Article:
Quantitative Designs

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Quantitative Designs

There are a number of quantitative research designs. The longitudinal design is a form of observational research technique that involves studying a group of individuals for an extended period. Correlational studies assess the relationships between variables. This paper aims at comparing two psychological research studies that used different research designs; Williams, K. E., Ciarrochi, J., & Heaven, P. C. L. (2012). Inflexible Parents,  Inflexible Kids: A 6- Year Longitudinal Study of Parenting Style and the Development of Psychological Flexibility in Adolescents. J Youth Adolescence, 41: 1053- 1066 (study 1) and Hughes, L. W. (2008). A Correlational Study of the Relationship Between Sense of Humor and Positive Psychological Capacities. Economics & Business Journal: Inquiries & Perspectives, 1(1): 1- 10 (study 2).

Designs

Study1 involved examining the longitudinal relationships between psychological flexibility and perceived parenting style among students from 5 schools in Australia beginning from Grade 7. The study took 6 years. The parenting styles were measured in Grades 12 and 5 and psychological flexibility from the ninth through the twelfth grade (Williams, Ciarrochi & Heaven, 2012).

In study 2, there was a cross-sectional survey that was aimed at assessing the statistical link between humor and PsyCap and their dimensions. There was administration of surveys to 92 participants from a huge employers’ cross-section (Hughes, 2008).

Sampling

In study 1, the participants were students and drawn from five high schools from Australia’s Catholic Diocese of New South Wales. At the start of the study, there were 749 students aged between 11 and 14 years. Students were invited so that they could participate in a ‘Youth Issues’ survey and consent was required from parents, schools, and students during every year of study (Williams, Ciarrochi & Heaven, 2012).

In study 2, while there was a presentation to western US’s small business leaders, the author requested if he could access their places of work so as to collect survey response data. 17 sites heeded to the request. The work contexts included hospitality, heath care, and service providers. 92 people responded to this opportunity but only 87 completed the surveys fully (Hughes, 2008).

Comparison of designs

Some of the methods used in correlational studies are the archival research, survey method, and naturalistic observation while in longitudinal research, there is panel, cohort, and retrospective study. Longitudinal research is ideal for studying lifespan and development issues.

Strengths and weaknesses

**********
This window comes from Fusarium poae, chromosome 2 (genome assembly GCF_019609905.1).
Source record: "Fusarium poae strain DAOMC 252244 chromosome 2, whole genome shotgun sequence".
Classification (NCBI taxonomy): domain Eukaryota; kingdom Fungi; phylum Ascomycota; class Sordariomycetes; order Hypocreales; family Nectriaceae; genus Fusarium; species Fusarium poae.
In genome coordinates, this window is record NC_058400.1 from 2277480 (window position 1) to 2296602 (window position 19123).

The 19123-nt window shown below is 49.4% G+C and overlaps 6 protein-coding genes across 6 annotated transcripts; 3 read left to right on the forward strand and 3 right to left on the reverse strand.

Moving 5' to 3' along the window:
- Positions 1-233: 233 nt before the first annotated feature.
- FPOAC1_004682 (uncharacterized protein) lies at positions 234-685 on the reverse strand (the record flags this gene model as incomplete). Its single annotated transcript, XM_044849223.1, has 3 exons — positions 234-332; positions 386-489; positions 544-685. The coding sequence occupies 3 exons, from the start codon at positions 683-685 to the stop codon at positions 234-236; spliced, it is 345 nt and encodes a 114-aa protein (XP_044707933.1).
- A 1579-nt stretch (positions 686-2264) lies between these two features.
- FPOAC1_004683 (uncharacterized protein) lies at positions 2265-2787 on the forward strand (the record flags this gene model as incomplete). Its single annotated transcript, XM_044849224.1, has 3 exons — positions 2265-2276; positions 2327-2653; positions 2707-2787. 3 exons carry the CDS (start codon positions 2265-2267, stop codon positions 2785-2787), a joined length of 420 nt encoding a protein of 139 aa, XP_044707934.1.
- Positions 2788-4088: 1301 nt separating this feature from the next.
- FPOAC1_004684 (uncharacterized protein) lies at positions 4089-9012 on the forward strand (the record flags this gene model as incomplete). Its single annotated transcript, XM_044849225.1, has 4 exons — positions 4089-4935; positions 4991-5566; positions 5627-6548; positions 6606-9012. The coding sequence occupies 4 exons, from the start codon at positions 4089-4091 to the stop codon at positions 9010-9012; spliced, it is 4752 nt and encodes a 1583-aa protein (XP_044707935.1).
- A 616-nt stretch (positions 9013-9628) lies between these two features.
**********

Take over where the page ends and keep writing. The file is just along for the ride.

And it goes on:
The correlational study design was strong in that the methods of data collection enabled the researchers to gather huge data amounts in a short period. However, although such a study suggests that there is a link between the variables, there is no prove that one variable is responsible for the change in the other.

The longitudinal study allowed for the analysis of changes over time. However, there is a need for more resources (funds and time).

Comparison insights

            Although correlational studies are vital in quantitative studies, there is no exact distinction of a relationship as the coefficients range from +1.00 to -1.00. On the other hand, data may be collected repeatedly in longitudinal studies and may last for several decades.

Socio-cultural, legal, and ethical considerations

In study 1, consent was sought from the relevant parties before conducting the study (parents, students, and schools). On the same note, the questionnaires and study methods used during the study had to be approved by the Catholic Schools Authority and the university ethics committee (Williams, Ciarrochi & Heaven, 2012). Researchers administered the questionnaires in every school and students completed them without any discussions while under the supervision of a teacher or a researcher. This was followed by a full debriefing and a unique code was used for every student. Data was also de-identified for confidentiality.

In study 2, the author made an effort to meet with members from the different workplaces so as to elaborate the study’s purpose (Hughes, 2008).  The participants were however not aware of the hypothesis. Those who were interested continued with the survey.

Conclusion

Longitudinal studies offer quality data and are, therefore, more valuable as opposed to correlational researches.

 

 

References

Hughes, L. W. (2008). A Correlational Study of the Relationship Between Sense of Humor and Positive Psychological Capacities. Economics & Business Journal: Inquiries & Perspectives, 1(1): 1- 10.

Williams, K. E., Ciarrochi, J., & Heaven, P. C. L. (2012). Inflexible Parents,  Inflexible Kids: A 6- Year Longitudinal Study of Parenting Style and the Development of Psychological Flexibility in Adolescents. J Youth Adolescence, 41: 1053- 1066.

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